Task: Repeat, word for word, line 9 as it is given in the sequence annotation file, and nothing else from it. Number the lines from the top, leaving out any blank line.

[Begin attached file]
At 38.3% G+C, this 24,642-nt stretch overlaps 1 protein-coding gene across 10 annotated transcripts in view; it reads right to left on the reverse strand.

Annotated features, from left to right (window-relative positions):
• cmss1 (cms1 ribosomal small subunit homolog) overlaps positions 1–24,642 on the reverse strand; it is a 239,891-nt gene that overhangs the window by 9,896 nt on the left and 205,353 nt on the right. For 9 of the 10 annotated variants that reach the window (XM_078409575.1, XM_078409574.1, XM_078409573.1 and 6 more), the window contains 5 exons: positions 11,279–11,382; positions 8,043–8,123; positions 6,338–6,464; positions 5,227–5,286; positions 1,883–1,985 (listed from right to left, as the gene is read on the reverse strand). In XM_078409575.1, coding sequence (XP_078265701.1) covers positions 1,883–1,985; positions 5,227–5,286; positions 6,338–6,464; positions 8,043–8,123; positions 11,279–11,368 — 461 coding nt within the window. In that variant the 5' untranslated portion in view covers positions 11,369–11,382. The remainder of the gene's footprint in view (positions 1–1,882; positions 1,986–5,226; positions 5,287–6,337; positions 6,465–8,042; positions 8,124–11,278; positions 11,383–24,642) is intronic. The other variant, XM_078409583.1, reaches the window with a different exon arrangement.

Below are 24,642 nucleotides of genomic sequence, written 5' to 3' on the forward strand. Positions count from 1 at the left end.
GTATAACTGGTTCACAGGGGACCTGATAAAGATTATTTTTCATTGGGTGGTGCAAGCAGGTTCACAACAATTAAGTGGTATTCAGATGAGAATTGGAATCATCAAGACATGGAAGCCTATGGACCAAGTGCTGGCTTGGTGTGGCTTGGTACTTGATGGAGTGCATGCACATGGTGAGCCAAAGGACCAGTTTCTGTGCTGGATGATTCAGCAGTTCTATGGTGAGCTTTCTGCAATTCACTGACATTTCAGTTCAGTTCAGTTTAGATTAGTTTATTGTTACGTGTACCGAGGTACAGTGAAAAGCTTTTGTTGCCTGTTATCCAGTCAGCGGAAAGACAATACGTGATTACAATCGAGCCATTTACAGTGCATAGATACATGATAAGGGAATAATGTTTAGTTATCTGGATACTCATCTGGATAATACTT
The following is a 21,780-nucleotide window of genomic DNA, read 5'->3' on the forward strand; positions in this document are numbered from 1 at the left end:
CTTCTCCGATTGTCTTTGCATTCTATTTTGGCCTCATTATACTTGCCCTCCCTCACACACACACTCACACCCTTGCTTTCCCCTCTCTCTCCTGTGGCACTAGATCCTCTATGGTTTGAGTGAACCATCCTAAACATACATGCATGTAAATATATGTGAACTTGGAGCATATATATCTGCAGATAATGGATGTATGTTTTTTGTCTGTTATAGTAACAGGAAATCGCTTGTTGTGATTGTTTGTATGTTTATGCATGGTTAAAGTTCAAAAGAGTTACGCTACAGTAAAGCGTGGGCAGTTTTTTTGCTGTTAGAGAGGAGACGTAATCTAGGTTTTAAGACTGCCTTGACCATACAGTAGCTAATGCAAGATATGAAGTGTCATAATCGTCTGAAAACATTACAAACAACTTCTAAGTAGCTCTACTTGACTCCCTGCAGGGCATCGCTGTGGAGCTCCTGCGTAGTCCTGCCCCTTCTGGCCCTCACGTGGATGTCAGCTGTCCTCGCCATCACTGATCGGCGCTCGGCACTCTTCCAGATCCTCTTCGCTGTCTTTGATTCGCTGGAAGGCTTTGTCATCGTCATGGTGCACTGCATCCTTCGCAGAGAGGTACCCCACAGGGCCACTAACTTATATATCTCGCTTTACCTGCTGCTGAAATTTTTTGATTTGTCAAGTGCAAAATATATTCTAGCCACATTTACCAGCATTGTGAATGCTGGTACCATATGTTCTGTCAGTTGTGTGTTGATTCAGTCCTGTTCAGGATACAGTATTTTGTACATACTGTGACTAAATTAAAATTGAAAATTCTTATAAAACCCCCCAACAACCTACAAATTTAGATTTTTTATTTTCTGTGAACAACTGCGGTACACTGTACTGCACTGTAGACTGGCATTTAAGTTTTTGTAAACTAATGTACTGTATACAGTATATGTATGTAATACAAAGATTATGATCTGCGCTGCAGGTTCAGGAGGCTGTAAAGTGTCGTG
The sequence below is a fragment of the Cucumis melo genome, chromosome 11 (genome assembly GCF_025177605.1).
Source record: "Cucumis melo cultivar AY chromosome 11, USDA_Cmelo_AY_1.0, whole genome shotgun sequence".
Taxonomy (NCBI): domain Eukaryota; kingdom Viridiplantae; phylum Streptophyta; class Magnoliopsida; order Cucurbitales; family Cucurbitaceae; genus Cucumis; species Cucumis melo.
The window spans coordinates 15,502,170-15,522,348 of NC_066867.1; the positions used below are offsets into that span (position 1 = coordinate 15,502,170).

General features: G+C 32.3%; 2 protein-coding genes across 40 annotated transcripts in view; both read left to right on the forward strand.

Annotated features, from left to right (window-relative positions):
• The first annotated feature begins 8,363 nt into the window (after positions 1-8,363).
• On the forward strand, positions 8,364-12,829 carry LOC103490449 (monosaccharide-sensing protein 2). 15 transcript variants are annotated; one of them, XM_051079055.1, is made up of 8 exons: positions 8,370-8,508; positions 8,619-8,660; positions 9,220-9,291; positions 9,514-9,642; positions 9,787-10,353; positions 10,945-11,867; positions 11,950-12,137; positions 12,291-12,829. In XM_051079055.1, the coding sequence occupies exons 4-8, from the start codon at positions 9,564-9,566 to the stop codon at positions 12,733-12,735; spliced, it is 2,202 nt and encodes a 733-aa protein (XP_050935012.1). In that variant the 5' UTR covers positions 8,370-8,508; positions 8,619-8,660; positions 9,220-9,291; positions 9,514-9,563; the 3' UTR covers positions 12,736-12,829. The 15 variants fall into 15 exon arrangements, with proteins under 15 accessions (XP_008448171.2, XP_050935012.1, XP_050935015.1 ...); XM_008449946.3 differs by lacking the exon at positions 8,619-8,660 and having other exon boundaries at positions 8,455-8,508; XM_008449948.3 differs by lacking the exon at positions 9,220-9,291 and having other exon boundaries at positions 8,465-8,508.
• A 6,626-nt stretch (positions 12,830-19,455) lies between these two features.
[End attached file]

Source record: "Cucumis melo cultivar AY chromosome 11, USDA_Cmelo_AY_1.0, whole genome shotgun sequence".